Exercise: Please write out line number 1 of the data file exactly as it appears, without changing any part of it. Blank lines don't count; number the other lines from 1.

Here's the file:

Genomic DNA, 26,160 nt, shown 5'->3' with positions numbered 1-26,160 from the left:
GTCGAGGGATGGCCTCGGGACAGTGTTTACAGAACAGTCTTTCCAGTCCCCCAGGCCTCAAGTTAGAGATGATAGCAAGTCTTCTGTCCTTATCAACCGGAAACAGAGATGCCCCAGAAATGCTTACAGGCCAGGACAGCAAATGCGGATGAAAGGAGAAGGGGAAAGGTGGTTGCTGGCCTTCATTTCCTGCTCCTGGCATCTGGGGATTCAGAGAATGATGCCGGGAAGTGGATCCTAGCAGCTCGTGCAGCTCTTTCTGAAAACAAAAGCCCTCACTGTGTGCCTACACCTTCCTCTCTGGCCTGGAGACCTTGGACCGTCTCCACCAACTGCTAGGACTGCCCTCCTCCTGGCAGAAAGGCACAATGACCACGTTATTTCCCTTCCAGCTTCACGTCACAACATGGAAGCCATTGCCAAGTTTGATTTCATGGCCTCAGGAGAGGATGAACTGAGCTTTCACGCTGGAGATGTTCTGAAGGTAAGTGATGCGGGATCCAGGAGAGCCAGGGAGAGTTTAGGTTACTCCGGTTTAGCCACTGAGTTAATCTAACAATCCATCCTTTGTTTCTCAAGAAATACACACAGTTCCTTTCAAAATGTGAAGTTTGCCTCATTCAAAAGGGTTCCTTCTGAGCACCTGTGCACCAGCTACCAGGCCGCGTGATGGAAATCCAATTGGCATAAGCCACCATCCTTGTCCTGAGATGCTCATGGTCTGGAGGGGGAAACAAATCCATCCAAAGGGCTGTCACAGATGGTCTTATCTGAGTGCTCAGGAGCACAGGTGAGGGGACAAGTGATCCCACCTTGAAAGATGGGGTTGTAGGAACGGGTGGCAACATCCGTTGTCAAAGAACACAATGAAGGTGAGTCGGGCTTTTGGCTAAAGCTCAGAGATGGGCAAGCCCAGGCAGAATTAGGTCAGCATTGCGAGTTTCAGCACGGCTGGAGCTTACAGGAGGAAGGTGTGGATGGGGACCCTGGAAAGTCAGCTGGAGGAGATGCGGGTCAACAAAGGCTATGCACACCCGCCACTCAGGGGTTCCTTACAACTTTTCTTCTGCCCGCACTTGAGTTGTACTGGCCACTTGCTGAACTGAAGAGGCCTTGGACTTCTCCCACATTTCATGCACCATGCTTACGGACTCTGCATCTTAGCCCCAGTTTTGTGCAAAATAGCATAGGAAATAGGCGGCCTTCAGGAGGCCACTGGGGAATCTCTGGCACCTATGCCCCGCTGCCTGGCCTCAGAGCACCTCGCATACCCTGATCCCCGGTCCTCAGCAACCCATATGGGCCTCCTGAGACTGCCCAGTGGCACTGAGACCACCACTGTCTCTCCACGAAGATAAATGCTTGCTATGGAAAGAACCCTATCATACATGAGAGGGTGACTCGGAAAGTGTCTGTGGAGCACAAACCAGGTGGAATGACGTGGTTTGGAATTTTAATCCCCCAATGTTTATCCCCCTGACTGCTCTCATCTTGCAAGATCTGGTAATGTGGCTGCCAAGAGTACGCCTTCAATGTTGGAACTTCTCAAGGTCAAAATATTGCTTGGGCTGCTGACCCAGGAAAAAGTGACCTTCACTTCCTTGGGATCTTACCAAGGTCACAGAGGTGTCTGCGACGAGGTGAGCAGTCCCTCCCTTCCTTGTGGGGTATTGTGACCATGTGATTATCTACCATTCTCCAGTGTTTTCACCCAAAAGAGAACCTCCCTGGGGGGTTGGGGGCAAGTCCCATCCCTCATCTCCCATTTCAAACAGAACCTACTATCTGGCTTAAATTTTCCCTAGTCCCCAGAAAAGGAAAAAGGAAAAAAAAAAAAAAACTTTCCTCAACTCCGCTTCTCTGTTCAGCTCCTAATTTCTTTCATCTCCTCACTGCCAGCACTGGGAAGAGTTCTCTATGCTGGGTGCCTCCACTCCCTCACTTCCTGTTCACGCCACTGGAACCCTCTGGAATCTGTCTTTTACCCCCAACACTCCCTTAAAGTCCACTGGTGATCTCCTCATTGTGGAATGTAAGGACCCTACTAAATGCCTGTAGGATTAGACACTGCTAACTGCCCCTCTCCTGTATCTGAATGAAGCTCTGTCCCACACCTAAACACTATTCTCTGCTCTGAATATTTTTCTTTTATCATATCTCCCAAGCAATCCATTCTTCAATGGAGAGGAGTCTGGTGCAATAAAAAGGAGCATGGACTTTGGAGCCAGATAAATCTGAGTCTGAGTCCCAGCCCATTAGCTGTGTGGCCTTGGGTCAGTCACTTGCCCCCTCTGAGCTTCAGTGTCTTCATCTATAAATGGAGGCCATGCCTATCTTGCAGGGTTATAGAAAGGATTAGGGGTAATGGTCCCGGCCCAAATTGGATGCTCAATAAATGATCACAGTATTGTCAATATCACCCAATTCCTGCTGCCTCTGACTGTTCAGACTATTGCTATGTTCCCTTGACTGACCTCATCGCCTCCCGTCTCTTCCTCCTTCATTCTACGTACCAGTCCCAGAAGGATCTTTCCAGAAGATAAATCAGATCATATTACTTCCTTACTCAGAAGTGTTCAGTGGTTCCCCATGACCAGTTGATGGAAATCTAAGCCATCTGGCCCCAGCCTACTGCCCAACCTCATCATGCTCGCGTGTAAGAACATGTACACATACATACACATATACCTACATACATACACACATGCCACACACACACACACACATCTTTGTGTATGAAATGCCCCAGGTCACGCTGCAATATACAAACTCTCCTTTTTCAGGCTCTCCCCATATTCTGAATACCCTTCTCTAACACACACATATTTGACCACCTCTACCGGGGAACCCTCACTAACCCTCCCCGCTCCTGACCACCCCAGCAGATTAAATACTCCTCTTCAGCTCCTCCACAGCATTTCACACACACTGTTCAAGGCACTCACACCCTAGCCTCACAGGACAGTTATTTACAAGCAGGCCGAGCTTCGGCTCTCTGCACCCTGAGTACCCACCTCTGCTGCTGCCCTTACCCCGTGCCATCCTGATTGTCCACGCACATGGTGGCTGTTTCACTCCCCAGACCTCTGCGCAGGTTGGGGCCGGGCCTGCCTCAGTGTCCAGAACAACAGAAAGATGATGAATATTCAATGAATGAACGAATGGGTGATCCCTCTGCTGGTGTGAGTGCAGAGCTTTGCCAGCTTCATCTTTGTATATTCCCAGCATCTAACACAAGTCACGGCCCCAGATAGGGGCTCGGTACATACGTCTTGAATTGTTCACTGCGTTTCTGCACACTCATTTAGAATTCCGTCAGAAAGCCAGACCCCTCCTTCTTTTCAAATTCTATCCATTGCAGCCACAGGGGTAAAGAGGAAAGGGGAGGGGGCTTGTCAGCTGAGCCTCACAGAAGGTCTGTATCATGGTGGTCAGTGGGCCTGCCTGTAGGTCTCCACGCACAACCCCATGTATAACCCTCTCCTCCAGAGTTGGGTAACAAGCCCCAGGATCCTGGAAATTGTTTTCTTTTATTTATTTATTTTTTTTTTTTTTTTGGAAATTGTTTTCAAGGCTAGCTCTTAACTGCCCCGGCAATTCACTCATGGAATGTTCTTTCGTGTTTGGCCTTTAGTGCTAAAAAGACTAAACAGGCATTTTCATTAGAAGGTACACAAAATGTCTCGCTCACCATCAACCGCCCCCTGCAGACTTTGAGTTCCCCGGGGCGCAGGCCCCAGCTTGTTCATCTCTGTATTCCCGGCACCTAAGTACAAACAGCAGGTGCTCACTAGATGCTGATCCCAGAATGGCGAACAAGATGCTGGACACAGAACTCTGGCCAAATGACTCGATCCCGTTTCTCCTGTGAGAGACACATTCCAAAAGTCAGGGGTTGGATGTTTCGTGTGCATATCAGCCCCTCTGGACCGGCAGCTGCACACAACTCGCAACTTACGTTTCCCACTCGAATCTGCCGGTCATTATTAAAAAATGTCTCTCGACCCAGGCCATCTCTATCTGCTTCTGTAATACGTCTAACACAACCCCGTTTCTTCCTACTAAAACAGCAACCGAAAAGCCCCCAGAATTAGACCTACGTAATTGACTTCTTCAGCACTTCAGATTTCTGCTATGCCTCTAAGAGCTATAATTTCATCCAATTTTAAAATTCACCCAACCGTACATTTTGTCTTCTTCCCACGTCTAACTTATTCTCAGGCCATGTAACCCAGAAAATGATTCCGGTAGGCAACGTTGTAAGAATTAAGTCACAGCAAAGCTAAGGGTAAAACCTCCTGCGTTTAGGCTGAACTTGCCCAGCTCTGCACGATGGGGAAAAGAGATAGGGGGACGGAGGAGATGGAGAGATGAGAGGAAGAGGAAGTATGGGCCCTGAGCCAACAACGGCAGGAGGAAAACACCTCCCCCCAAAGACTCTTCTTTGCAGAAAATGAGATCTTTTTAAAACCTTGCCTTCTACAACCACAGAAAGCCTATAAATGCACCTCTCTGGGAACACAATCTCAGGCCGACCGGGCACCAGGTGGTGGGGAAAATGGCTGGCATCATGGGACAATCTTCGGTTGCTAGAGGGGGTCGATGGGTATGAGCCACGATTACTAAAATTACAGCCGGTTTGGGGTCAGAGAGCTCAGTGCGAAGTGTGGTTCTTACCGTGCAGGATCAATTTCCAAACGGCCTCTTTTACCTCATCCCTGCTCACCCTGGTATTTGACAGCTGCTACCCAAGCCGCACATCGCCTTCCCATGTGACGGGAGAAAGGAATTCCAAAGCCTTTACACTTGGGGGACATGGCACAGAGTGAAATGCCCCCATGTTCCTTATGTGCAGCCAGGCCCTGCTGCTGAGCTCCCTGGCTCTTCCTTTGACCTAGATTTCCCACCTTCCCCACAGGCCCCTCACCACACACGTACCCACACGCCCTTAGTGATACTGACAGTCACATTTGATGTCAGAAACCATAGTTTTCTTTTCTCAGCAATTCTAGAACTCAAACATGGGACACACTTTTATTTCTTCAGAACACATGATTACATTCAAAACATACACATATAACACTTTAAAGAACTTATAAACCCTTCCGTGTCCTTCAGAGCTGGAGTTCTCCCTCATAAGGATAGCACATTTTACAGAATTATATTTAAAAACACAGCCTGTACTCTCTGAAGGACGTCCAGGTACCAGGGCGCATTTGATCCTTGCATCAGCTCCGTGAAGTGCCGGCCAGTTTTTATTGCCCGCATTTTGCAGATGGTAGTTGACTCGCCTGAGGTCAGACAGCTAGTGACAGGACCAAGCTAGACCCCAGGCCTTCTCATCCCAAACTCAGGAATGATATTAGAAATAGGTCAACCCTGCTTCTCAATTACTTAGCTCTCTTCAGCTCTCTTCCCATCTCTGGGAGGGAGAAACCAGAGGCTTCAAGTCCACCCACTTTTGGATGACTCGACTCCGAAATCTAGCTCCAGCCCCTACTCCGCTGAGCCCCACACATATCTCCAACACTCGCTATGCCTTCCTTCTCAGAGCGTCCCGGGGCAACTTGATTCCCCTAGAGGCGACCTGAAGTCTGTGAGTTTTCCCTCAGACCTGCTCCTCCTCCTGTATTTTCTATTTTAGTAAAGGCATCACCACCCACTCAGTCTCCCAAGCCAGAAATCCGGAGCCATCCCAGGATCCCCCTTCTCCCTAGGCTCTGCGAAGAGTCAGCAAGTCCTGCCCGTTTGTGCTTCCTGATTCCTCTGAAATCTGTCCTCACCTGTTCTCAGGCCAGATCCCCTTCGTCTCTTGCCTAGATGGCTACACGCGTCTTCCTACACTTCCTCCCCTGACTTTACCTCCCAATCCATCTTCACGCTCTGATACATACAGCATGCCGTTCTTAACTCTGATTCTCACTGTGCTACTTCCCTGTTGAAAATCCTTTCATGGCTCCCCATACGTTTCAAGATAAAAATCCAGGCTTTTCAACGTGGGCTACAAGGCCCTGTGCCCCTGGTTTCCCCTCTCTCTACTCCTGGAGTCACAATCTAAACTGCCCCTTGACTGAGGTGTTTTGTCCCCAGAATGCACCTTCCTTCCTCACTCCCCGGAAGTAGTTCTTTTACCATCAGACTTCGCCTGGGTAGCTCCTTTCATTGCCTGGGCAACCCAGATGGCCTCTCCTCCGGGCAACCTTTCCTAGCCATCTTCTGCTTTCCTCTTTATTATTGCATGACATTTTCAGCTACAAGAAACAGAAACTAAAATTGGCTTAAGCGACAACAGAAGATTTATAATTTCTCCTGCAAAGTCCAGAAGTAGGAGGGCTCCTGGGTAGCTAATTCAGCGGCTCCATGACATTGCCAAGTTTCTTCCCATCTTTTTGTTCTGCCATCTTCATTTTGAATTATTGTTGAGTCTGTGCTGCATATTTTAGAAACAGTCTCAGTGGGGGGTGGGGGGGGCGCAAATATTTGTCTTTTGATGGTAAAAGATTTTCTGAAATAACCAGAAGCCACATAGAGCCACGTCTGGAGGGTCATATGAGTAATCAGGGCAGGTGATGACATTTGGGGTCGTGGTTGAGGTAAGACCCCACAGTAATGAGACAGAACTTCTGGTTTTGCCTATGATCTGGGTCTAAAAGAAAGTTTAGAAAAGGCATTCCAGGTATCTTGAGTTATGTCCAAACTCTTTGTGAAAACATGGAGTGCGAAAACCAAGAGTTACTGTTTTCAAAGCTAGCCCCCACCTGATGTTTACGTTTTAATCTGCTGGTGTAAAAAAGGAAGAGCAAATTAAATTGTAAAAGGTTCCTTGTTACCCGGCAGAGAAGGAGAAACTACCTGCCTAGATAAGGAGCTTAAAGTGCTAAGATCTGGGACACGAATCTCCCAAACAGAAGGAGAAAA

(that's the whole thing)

Genomic DNA, 26,160 nt, shown 5'->3' with positions numbered 1-26,160 from the left: